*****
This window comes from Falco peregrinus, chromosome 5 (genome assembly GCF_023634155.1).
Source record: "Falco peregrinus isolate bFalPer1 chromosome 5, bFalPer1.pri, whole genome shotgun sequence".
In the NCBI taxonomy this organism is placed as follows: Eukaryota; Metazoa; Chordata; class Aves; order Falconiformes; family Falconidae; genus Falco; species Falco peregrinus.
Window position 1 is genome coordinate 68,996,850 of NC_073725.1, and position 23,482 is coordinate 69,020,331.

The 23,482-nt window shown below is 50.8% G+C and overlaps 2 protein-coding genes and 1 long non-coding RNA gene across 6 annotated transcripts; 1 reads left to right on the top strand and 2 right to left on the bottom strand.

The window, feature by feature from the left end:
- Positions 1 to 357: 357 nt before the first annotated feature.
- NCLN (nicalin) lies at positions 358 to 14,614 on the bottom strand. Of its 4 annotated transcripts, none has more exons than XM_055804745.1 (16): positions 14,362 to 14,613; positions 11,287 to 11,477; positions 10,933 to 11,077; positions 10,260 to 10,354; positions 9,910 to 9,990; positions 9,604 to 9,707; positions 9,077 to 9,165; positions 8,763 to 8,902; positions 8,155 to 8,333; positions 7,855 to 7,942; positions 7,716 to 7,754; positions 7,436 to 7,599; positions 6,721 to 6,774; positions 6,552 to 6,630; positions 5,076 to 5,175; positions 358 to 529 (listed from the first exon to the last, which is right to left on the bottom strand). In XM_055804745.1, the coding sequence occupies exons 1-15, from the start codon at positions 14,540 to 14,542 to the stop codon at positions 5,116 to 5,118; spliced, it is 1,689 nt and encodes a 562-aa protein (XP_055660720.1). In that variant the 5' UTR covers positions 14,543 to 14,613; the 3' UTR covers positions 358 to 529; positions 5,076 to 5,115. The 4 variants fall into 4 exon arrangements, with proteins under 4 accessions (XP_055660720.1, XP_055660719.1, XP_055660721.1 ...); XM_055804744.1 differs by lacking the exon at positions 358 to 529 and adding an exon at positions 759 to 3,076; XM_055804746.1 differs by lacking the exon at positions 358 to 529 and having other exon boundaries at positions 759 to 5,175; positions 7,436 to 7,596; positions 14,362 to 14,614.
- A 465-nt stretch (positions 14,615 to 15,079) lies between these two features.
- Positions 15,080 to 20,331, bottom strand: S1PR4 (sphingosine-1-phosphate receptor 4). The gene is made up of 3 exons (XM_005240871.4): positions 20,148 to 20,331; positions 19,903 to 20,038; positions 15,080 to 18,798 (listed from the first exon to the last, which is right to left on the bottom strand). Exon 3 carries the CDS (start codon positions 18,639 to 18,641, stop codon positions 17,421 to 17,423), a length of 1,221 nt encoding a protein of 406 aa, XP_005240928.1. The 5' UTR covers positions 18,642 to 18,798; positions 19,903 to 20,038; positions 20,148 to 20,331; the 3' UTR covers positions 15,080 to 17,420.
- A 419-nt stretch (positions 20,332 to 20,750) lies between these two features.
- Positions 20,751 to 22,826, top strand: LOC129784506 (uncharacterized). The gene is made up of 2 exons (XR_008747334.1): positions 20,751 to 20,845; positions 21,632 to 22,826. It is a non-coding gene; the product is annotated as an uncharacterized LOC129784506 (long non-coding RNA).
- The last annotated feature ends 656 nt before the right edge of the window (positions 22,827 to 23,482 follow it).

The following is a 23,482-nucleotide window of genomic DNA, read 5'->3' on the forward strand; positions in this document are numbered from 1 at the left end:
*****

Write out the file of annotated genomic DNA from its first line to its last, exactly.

This window comes from Falco peregrinus, chromosome 5 (genome assembly GCF_023634155.1).
Source record: "Falco peregrinus isolate bFalPer1 chromosome 5, bFalPer1.pri, whole genome shotgun sequence".
In the NCBI taxonomy this organism is placed as follows: Eukaryota; Metazoa; Chordata; class Aves; order Falconiformes; family Falconidae; genus Falco; species Falco peregrinus.
Window position 1 is genome coordinate 68,996,850 of NC_073725.1, and position 23,482 is coordinate 69,020,331.

The 23,482-nt window shown below is 50.8% G+C and overlaps 2 protein-coding genes and 1 long non-coding RNA gene across 6 annotated transcripts; 1 reads left to right on the top strand and 2 right to left on the bottom strand.

The window, feature by feature from the left end:
- Positions 1 to 357: 357 nt before the first annotated feature.
- NCLN (nicalin) lies at positions 358 to 14,614 on the bottom strand. Of its 4 annotated transcripts, none has more exons than XM_055804745.1 (16): positions 14,362 to 14,613; positions 11,287 to 11,477; positions 10,933 to 11,077; positions 10,260 to 10,354; positions 9,910 to 9,990; positions 9,604 to 9,707; positions 9,077 to 9,165; positions 8,763 to 8,902; positions 8,155 to 8,333; positions 7,855 to 7,942; positions 7,716 to 7,754; positions 7,436 to 7,599; positions 6,721 to 6,774; positions 6,552 to 6,630; positions 5,076 to 5,175; positions 358 to 529 (listed from the first exon to the last, which is right to left on the bottom strand). In XM_055804745.1, the coding sequence occupies exons 1-15, from the start codon at positions 14,540 to 14,542 to the stop codon at positions 5,116 to 5,118; spliced, it is 1,689 nt and encodes a 562-aa protein (XP_055660720.1). In that variant the 5' UTR covers positions 14,543 to 14,613; the 3' UTR covers positions 358 to 529; positions 5,076 to 5,115. The 4 variants fall into 4 exon arrangements, with proteins under 4 accessions (XP_055660720.1, XP_055660719.1, XP_055660721.1 ...); XM_055804744.1 differs by lacking the exon at positions 358 to 529 and adding an exon at positions 759 to 3,076; XM_055804746.1 differs by lacking the exon at positions 358 to 529 and having other exon boundaries at positions 759 to 5,175; positions 7,436 to 7,596; positions 14,362 to 14,614.
- A 465-nt stretch (positions 14,615 to 15,079) lies between these two features.
- Positions 15,080 to 20,331, bottom strand: S1PR4 (sphingosine-1-phosphate receptor 4). The gene is made up of 3 exons (XM_005240871.4): positions 20,148 to 20,331; positions 19,903 to 20,038; positions 15,080 to 18,798 (listed from the first exon to the last, which is right to left on the bottom strand). Exon 3 carries the CDS (start codon positions 18,639 to 18,641, stop codon positions 17,421 to 17,423), a length of 1,221 nt encoding a protein of 406 aa, XP_005240928.1. The 5' UTR covers positions 18,642 to 18,798; positions 19,903 to 20,038; positions 20,148 to 20,331; the 3' UTR covers positions 15,080 to 17,420.
- A 419-nt stretch (positions 20,332 to 20,750) lies between these two features.
- Positions 20,751 to 22,826, top strand: LOC129784506 (uncharacterized). The gene is made up of 2 exons (XR_008747334.1): positions 20,751 to 20,845; positions 21,632 to 22,826. It is a non-coding gene; the product is annotated as an uncharacterized LOC129784506 (long non-coding RNA).
- The last annotated feature ends 656 nt before the right edge of the window (positions 22,827 to 23,482 follow it).

The following is a 23,482-nucleotide window of genomic DNA, read 5'->3' on the forward strand; positions in this document are numbered from 1 at the left end: